I love Margaret Atwood when she is slightly off the wall. She once told someone I knew to bury the names of the people who frightened her in a hole in the garden, something I’ve considered doing myself, although it would have to be more of a pit in my case.
Here she is talking wolfishly about writing:
“All stories are about wolves. All worth repeating, that is. Anything else is sentimental drivel…. Think about it. There’s escaping from the wolves, fighting the wolves, capturing the wolves, taming the wolves. Being thrown to the wolves, or throwing others to the wolves so the wolves will eat them instead of you. Running with the wolf pack. Turning into a wolf. Best of all, turning into the head wolf. No other decent stories exist.”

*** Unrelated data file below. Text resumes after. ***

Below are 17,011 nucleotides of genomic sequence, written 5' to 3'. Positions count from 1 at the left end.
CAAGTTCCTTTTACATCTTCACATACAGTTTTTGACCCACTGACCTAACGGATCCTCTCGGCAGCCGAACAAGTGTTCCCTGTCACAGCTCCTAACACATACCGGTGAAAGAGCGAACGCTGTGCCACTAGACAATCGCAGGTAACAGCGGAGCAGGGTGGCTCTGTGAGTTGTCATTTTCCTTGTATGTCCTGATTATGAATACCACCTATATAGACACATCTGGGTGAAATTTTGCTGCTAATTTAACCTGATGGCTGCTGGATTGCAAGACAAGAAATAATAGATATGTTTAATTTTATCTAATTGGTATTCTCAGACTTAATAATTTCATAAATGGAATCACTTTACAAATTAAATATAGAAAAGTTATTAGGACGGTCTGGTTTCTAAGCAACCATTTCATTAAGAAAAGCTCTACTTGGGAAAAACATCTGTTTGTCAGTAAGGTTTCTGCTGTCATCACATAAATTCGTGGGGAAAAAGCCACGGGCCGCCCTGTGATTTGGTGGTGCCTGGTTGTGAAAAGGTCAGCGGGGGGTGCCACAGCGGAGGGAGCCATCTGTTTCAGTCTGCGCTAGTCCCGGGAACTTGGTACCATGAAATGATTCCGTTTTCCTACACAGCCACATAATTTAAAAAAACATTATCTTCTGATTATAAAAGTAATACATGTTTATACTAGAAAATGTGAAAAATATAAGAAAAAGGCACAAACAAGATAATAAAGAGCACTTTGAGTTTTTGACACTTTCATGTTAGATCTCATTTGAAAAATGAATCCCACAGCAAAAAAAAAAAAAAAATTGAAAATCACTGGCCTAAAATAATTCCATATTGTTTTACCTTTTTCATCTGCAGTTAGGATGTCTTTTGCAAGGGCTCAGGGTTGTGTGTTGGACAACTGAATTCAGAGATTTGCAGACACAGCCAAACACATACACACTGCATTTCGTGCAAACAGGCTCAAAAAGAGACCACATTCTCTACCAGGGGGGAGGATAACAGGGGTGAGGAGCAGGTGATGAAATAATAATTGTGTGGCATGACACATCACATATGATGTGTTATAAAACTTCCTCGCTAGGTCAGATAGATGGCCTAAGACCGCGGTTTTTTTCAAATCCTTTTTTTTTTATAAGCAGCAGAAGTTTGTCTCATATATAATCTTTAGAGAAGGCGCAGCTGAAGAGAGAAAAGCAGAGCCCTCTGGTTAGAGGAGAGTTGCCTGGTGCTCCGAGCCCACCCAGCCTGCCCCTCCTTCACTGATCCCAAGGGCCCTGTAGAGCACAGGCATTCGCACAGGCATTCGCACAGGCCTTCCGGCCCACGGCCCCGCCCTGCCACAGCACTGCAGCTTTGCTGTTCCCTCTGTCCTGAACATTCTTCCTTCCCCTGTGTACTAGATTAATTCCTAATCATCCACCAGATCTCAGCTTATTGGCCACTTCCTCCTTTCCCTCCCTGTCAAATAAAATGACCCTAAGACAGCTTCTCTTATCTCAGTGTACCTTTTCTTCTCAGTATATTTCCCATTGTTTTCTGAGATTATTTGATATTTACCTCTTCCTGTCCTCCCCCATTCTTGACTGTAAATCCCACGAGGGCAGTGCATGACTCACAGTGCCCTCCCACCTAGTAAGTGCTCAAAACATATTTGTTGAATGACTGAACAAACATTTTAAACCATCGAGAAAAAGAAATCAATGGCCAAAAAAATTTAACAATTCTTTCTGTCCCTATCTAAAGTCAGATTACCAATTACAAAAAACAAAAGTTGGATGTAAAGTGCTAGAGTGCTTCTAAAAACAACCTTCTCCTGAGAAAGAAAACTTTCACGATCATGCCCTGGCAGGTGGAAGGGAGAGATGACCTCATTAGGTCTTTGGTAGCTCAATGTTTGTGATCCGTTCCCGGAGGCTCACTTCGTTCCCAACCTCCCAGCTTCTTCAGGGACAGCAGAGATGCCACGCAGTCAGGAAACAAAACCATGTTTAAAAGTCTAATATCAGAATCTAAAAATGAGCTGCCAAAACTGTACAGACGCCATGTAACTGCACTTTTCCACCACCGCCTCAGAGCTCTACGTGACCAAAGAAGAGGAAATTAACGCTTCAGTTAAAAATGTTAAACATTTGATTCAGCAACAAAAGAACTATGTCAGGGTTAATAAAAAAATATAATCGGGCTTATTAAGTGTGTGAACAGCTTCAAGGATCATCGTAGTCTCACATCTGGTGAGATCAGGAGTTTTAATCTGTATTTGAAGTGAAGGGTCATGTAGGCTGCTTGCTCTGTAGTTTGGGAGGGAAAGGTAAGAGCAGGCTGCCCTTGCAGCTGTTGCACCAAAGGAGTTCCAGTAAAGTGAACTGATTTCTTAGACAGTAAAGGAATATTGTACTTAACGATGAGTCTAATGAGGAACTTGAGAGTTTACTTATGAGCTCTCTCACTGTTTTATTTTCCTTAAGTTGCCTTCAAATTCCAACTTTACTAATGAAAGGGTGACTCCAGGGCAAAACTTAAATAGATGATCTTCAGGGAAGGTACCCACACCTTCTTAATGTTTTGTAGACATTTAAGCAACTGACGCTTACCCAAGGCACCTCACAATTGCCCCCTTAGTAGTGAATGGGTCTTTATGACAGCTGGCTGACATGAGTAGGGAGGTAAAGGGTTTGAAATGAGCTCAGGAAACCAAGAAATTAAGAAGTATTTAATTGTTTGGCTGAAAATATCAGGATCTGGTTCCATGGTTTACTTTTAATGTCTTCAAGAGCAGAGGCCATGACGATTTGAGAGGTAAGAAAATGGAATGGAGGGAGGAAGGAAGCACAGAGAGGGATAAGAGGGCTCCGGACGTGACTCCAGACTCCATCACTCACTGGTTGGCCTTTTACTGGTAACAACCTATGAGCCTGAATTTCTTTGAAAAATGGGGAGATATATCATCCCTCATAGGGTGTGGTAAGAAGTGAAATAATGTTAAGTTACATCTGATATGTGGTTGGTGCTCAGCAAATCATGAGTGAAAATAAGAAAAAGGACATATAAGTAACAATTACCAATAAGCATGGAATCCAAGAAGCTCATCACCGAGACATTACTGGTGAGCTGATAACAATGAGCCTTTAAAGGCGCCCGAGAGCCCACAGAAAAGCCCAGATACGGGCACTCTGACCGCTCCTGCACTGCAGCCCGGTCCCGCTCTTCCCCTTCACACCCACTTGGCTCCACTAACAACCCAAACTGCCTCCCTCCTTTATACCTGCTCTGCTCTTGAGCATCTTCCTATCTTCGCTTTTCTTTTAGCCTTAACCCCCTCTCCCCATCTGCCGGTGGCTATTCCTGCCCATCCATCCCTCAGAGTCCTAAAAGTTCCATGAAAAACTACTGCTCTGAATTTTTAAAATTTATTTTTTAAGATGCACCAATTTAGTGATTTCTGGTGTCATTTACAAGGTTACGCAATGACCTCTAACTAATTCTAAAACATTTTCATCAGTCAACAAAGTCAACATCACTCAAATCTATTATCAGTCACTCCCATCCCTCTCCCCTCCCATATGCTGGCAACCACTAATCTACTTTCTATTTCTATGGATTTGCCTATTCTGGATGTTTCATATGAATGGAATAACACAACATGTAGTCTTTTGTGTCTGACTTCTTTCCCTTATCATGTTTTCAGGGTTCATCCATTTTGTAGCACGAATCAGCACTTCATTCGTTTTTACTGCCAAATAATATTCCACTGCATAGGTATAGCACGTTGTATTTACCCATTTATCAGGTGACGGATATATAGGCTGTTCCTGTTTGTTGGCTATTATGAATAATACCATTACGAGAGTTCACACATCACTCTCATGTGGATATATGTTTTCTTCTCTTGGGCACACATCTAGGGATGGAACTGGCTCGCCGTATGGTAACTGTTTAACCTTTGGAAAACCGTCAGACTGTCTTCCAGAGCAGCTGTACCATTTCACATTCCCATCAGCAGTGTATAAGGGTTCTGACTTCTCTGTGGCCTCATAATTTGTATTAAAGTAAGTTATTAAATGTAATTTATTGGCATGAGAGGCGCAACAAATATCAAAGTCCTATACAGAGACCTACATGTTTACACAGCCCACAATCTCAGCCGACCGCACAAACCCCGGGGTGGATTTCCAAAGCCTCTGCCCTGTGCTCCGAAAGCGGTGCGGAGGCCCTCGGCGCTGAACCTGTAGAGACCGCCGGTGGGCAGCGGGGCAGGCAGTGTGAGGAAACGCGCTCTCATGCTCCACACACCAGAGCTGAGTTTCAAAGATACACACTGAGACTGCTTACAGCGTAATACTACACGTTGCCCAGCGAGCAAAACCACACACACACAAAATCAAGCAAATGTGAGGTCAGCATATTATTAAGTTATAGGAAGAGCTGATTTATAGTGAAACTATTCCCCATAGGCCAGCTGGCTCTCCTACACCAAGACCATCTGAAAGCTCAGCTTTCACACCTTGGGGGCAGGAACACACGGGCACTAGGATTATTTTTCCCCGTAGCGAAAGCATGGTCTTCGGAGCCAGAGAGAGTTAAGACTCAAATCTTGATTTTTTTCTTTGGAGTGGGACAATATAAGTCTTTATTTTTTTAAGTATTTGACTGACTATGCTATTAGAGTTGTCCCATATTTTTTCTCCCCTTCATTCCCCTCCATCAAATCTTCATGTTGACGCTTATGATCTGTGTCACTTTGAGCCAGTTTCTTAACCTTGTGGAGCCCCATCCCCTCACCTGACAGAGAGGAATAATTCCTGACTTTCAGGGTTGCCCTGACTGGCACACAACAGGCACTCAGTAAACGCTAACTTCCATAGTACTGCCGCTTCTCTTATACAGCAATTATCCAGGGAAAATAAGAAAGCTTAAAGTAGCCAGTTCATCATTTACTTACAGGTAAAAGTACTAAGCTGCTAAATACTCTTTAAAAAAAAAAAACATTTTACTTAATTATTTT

Perhaps what she means is the best fiction is about dealing with some kind of perceived threat, which is perhaps a bit of a theme for her as the gardening advice could be seen in that light too. I thought it would make an interesting subject as a writing exercise. Why not have a go at some literary lycanthropy yourself? Wolf in sheep’s clothing, wolfsbane, wolfing something down – there are all manner of starting points and you might find that you have the germ of an interesting story. In any case, don’t you think that writing sometimes feels like howling at the moon?